The Indecent Screen

Author: Cynthia Chris
Editor: Rutgers University Press
ISBN: 0813594081
File Size: 36,79 MB
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The Indecent Screen explores clashes over indecency in broadcast television among U.S.-based media advocates, television professionals, the Federal Communications Commission, and TV audiences. Cynthia Chris focuses on the decency debates during an approximately twenty-year period since the Telecommunications Act of 1996, which in many ways restructured the media environment. Simultaneously, ever increasing channel capacity, new forms of distribution, and time-shifting (in the form of streaming and on-demand viewing options) radically changed how, when, and what we watch. But instead of these innovations quelling concerns that TV networks were too often transmitting indecent material that was accessible to children, complaints about indecency skyrocketed soon after the turn of the century. Chris demonstrates that these clashes are significant battles over the role of family, the role of government, and the value of free speech in our lives, arguing that an uncensored media is so imperative to the public good that we can, and must, endure the occasional indecent screen.

The Oxford Handbook Of Musical Theatre Screen Adaptations

Author: Dominic McHugh
Editor: Oxford Handbooks
ISBN: 0190469994
File Size: 70,96 MB
Format: PDF
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Hollywood's conversion to sound in the 1920s created an early peak in the film musical, following the immense success of The Jazz Singer. The opportunity to synchronize moving pictures with a soundtrack suited the musical in particular, since the heightened experience of song and dance drew attention to the novelty of the technological development. Until the near-collapse of the genre in the 1960s, the film musical enjoyed around thirty years of development, as landmarks such as The Wizard of Oz, Meet Me in St Louis, Singin' in the Rain, and Gigi showed the exciting possibilities of putting musicals on the silver screen. The Oxford Handbook of Musical Theatre Screen Adaptations traces how the genre of the stage-to-screen musical has evolved, starting with screen adaptations of operettas such as The Desert Song and Rio Rita, and looks at how the Hollywood studios in the 1930s exploited the publication of sheet music as part of their income. Numerous chapters examine specific screen adaptations in depth, including not only favorites such as Annie and Kiss Me, Kate but also some of the lesser-known titles like Li'l Abner and Roberta and problematic adaptations such as Carousel and Paint Your Wagon. Together, the chapters incite lively debates about the process of adapting Broadway for the big screen and provide models for future studies.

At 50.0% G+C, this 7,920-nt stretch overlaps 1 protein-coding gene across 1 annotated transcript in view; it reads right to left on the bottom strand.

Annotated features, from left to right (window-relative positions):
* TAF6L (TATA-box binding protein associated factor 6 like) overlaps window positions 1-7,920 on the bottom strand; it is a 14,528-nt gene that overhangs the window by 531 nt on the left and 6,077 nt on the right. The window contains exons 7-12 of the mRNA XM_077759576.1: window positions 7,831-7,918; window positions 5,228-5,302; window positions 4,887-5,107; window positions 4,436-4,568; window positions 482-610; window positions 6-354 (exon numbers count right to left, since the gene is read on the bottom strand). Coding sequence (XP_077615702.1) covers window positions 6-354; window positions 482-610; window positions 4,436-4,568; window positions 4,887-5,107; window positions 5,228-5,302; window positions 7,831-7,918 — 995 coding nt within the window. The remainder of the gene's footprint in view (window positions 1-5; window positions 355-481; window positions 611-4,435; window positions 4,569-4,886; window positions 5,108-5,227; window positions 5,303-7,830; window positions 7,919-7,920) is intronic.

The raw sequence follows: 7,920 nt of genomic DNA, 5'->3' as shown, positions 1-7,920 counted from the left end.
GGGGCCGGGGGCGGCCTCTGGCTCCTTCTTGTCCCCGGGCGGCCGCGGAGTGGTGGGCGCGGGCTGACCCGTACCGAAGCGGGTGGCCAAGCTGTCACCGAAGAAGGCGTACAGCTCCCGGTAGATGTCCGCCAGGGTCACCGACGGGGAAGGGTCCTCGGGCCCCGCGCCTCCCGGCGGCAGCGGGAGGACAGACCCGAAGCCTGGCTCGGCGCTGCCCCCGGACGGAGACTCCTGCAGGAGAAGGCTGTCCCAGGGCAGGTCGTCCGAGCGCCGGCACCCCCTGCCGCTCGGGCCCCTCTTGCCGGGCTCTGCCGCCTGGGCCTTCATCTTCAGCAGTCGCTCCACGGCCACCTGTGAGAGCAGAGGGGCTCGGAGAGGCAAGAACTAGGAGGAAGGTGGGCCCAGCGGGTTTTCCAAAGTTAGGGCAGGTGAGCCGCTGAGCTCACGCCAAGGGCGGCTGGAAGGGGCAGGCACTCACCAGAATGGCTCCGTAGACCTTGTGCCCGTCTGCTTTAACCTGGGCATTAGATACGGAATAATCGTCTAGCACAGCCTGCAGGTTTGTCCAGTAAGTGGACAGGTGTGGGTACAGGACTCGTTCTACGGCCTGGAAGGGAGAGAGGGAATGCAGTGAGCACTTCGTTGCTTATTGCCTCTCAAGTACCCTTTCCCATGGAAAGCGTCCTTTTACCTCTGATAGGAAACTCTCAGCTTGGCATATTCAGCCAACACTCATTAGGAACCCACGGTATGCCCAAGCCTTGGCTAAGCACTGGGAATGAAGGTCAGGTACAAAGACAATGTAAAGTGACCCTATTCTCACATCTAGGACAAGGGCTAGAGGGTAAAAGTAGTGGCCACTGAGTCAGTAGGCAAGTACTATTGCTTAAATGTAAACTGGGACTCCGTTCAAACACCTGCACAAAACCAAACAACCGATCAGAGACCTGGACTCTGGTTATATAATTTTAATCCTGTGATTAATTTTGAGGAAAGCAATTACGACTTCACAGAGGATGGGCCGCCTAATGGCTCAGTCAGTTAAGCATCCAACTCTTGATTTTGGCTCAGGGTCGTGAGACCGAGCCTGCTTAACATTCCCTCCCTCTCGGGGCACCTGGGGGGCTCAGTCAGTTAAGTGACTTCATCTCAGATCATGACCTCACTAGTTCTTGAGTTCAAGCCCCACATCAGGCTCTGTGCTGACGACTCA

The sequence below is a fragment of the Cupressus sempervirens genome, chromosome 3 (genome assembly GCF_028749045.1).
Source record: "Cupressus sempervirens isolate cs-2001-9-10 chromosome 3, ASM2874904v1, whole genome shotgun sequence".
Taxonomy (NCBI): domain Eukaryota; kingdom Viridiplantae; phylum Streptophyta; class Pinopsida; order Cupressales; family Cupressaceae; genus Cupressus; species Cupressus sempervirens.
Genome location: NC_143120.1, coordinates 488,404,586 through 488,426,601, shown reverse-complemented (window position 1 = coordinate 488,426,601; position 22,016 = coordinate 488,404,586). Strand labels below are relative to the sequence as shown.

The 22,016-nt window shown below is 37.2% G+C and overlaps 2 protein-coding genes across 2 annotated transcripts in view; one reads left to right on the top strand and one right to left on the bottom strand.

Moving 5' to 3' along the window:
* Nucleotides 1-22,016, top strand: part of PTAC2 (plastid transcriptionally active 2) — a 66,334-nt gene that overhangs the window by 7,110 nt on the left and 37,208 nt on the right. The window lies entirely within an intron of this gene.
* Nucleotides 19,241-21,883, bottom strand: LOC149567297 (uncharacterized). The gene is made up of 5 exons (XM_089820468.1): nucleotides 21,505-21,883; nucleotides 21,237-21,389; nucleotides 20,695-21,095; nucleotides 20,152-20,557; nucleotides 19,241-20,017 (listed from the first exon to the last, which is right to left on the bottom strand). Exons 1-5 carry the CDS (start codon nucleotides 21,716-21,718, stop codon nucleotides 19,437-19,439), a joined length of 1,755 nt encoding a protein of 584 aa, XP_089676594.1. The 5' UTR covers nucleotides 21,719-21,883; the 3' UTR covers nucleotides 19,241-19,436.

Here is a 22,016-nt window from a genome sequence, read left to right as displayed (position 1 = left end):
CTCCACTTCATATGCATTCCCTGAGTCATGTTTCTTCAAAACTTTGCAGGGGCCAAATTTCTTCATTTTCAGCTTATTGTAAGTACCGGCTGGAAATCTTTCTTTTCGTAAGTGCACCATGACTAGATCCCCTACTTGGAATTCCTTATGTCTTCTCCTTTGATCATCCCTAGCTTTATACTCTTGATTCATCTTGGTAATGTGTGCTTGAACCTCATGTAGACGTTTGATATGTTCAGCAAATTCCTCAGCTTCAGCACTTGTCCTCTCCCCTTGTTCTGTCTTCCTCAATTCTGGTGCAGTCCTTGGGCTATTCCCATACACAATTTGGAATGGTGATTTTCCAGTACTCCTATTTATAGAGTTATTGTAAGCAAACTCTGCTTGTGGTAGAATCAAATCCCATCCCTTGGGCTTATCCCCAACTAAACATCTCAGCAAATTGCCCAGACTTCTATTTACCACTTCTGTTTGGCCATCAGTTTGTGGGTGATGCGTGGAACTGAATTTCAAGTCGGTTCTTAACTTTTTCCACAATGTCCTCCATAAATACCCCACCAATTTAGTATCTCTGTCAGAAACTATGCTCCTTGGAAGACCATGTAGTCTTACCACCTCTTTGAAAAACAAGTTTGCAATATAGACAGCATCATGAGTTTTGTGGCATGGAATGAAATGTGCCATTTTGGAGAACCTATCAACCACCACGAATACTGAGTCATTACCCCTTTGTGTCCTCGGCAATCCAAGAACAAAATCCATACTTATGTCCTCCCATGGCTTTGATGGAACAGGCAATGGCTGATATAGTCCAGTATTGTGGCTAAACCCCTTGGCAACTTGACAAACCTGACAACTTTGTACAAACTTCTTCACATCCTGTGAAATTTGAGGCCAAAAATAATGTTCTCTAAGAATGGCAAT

The Fight For Free Speech

Author: Ian Rosenberg
Editor: NYU Press
ISBN: 1479801569
File Size: 36,24 MB
Format: PDF, ePub
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A user’s guide to understanding contemporary free speech issues in the United States Americans today are confronted by a barrage of questions relating to their free speech freedoms. What are libel laws, and do they need to be changed to stop the press from lying? Does Colin Kaepernick have the right to take a knee? Can Saturday Night Live be punished for parody? While citizens are grappling with these questions, they generally have nowhere to turn to learn about the extent of their First Amendment rights. The Fight for Free Speech answers this call with an accessible, engaging user’s guide to free speech. Media lawyer Ian Rosenberg distills the spectrum of free speech law down to ten critical issues. Each chapter in this book focuses on a contemporary free speech question—from student walkouts for gun safety to Samantha Bee’s expletives, from Nazis marching in Charlottesville to the muting of adult film star Stormy Daniels— and then identifies, unpacks, and explains the key Supreme Court case that provides the answers. Together these fascinating stories create a practical framework for understanding where our free speech protections originated and how they can develop in the future. As people on all sides of the political spectrum are demanding their right to speak and be heard, The Fight for Free Speech is a handbook for combating authoritarianism, protecting our democracy, and bringing an understanding of free speech law to all.